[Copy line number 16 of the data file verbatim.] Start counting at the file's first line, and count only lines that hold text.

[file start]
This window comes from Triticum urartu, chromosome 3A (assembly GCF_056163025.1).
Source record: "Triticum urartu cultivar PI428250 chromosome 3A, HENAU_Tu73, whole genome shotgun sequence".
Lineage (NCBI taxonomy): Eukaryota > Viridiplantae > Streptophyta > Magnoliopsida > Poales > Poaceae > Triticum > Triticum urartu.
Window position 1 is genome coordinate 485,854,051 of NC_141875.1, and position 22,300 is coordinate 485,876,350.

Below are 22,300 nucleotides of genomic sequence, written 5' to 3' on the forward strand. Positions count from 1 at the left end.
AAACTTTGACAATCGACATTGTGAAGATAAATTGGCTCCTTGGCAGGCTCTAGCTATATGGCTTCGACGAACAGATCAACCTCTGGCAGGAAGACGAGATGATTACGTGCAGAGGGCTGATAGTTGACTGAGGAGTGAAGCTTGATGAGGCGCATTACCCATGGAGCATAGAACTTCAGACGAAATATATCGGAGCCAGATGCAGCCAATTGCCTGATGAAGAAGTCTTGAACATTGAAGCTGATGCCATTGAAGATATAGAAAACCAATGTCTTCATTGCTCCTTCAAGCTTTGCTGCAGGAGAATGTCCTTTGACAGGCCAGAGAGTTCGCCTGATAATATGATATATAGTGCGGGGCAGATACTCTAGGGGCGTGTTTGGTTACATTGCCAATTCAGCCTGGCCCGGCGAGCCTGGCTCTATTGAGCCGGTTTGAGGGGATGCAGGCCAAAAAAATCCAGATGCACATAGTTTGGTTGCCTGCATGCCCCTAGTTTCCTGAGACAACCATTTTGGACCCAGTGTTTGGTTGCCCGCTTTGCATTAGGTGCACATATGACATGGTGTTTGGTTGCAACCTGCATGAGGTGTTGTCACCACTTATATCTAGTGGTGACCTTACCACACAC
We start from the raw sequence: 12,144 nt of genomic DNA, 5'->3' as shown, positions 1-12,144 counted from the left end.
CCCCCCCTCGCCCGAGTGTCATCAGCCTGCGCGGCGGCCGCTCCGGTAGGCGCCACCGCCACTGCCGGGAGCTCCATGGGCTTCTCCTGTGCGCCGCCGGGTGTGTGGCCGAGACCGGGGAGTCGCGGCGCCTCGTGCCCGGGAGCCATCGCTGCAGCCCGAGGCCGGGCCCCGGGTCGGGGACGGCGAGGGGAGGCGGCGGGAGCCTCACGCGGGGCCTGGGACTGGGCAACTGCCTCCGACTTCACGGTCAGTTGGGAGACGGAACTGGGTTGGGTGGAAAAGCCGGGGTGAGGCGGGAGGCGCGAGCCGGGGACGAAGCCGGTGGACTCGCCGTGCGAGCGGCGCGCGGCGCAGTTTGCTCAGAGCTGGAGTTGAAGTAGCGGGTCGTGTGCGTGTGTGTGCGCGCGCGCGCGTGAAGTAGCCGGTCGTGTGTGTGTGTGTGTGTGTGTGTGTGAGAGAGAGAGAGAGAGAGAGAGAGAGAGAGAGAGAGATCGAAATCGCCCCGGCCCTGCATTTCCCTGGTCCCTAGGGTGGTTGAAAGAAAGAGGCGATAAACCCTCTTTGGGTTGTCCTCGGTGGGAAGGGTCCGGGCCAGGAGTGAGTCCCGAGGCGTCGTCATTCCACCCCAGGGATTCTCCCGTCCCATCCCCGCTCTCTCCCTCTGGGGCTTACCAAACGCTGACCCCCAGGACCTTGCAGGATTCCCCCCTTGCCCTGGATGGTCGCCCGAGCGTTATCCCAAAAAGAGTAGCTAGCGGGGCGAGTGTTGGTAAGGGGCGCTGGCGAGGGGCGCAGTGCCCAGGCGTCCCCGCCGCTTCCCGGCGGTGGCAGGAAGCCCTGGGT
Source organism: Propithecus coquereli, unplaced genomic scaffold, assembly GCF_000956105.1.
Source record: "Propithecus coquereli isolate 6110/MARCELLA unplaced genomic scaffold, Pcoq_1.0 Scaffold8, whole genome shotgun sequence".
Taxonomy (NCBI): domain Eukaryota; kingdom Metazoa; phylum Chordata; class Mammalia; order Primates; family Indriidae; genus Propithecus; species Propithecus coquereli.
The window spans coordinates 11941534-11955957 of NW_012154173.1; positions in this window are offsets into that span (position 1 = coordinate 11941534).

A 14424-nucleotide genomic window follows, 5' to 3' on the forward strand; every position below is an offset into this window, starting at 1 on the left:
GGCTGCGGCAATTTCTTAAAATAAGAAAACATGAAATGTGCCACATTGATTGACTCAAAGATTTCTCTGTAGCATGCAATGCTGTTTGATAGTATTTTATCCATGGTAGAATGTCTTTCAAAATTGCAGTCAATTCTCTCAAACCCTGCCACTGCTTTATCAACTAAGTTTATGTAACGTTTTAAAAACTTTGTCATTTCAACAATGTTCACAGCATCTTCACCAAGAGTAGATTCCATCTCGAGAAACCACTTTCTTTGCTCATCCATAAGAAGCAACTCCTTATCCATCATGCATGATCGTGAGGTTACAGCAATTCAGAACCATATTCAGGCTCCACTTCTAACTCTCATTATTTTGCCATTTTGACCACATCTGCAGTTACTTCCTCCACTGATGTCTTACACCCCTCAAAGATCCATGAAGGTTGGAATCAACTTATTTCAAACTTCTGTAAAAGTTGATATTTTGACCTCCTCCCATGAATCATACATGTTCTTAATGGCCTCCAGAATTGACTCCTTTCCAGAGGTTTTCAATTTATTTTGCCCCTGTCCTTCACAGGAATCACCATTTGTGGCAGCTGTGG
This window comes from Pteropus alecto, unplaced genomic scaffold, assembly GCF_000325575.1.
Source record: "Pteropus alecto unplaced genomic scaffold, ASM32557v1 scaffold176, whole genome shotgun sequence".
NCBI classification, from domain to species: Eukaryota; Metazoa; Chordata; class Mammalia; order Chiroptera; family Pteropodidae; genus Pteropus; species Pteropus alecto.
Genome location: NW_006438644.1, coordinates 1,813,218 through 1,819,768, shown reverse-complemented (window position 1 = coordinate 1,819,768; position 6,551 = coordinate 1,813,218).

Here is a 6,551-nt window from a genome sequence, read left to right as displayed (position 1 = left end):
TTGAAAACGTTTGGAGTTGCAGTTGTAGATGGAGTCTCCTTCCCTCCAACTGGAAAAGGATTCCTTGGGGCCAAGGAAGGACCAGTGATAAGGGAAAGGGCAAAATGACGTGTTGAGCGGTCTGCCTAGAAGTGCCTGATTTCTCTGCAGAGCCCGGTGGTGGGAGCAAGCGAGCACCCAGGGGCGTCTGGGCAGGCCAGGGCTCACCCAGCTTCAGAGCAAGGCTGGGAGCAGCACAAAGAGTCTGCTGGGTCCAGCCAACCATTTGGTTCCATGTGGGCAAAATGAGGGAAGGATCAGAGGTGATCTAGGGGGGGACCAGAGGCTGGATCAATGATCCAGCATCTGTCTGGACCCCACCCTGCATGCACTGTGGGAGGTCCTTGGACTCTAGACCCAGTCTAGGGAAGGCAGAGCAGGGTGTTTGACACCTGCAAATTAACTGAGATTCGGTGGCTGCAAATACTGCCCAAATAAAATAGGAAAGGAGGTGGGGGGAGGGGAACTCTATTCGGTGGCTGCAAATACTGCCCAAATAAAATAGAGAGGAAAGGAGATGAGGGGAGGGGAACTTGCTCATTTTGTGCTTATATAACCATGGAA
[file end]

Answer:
Source record: "Pteropus alecto unplaced genomic scaffold, ASM32557v1 scaffold176, whole genome shotgun sequence".